The phrase “tyranny of choice” is often tossed off as a trite witticism, but it takes a year of living with limited choice to really realize that the world does offer us too much choice. On board we had a reduced wardrobes, minimal crockery, just the food left in the lockers, limited choices for entertainment, and our “toys” were few and basic… But back on land we have access to pretty much anything we can imagine and therein lies the issue. I am starting to think that we as a culture spend too much time imagining and not enough time thinking. Simple choices are no longer simple if you can’t readily eliminate 90% of your imagined choices. This leads to a lot of wasted time, worry and brainpower. In a lot of ways, I miss the simplicity of boat life the most.
Five: too much room
Hand-in-hand with too much choice is too much room. There are no piles on a boat. Discipline is enforced because there simply isn’t enough room. A day of maintenance that involves moving gear from its normal place will turn the boat into chaos for everyone — and everyone is always equally eager to get it all back to a semblance of order. Our condo has 1900 plus sq. ft; if you put something new down in an out-of-the-way corner, for us, it’s 60-40 that it will ever make its way to a permanent new home. And the next thing you know you’ve got a pile that grows to such proportion that simply dealing with it becomes something you actively avoid.
Six: indoor life
This one is purely psychological. On board I spent a minimum of a couple of hours outdoors every day. At home, not infrequently, days will pass before I step outdoors. I have no idea why coffee on deck on a cool morning is so appealing when on the water and so distasteful when in the city. But it is. I need to get over it.
Seven: locked doors
We live in the city. We, prudently, lock our doors at every opportunity. I never realized how disheartening that is. And what an annoyance it is to take your keys with you every time you leave for 5 minutes. We locked the boat if we were going to be away for any extended period of time but rarely if someone was aboard. There is just something “wrong” with walking up to your own door and being locked out.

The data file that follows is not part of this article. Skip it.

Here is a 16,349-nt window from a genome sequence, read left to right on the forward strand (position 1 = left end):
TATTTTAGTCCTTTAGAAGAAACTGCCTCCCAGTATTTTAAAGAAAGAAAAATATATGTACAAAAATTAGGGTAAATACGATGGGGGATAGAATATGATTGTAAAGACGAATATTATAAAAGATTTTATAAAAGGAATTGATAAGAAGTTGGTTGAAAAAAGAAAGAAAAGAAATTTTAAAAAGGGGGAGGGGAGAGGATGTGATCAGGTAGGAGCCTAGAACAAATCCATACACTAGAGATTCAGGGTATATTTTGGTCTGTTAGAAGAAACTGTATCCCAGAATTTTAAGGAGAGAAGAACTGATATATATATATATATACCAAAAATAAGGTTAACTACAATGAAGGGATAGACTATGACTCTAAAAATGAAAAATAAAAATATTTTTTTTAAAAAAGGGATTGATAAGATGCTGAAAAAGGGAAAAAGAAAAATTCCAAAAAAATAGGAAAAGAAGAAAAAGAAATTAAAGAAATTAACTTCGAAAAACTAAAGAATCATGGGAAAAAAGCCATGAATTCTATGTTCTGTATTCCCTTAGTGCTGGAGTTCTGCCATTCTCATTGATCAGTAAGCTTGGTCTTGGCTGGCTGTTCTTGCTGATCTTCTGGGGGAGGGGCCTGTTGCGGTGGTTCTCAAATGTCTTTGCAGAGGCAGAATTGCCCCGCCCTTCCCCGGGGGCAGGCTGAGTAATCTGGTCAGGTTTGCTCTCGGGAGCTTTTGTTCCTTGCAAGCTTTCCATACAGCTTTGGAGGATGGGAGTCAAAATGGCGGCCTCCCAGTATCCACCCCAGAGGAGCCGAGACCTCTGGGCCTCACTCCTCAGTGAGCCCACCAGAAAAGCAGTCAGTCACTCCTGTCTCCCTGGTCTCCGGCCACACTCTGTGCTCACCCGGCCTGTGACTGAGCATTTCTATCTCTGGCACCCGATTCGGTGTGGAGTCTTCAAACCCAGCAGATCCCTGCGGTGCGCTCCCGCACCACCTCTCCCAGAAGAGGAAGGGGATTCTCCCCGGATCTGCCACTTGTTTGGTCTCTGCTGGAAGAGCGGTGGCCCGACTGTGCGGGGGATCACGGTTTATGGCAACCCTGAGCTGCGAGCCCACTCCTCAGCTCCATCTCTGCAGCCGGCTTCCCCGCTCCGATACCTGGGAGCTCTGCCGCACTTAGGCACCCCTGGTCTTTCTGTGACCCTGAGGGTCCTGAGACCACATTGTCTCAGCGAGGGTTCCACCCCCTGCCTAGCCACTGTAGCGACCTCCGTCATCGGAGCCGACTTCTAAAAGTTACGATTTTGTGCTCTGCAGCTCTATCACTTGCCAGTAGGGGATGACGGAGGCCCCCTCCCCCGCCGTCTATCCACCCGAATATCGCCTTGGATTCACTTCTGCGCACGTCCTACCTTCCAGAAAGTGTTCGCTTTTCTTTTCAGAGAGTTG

Eight: travelling in general
Say it’s eight in the morning and we have to go to Calgary; that’s a three hour drive away. Cue tension. The older I get, the more any long trip out of the city leaves me with a bad taste in my mouth. Traffic, boring scenery, the necessity of focussing your attention on all the other yahoos on the road — all of this makes travelling a big negative in my view. On the other hand, if we have a 5-hour motor or sail ahead of us, it’s just another adventure. You can switch off duties, enjoy the trip, eat, stretch and not feel tied down to a schedule, and, for me, finally make the journey just as interesting as the destination.
Nine: feeling the necessity to get out of the rain
Kids, at least when I was a kid, will play in the rain, sit in the mud and generally disdain common sense. But I haven’t spent more than 5 minutes out in the rain for years if I wasn’t camping or sailing. And for the life of me, I can’t figure out when “wet” became such a bad thing.
And for number Ten, I have saved the worst for last. I have come to the conclusion that socks are the devil’s creation. They are hot, uncomfortable and are always trying to strangle my feet. For the last year aboard I wore socks, if I was lucky, once a week. Now it seems I am expected to wear them a minimum of 10 hours a day. I am so tempted to go buy a pair of Birkenstocks and embrace my inner hippy.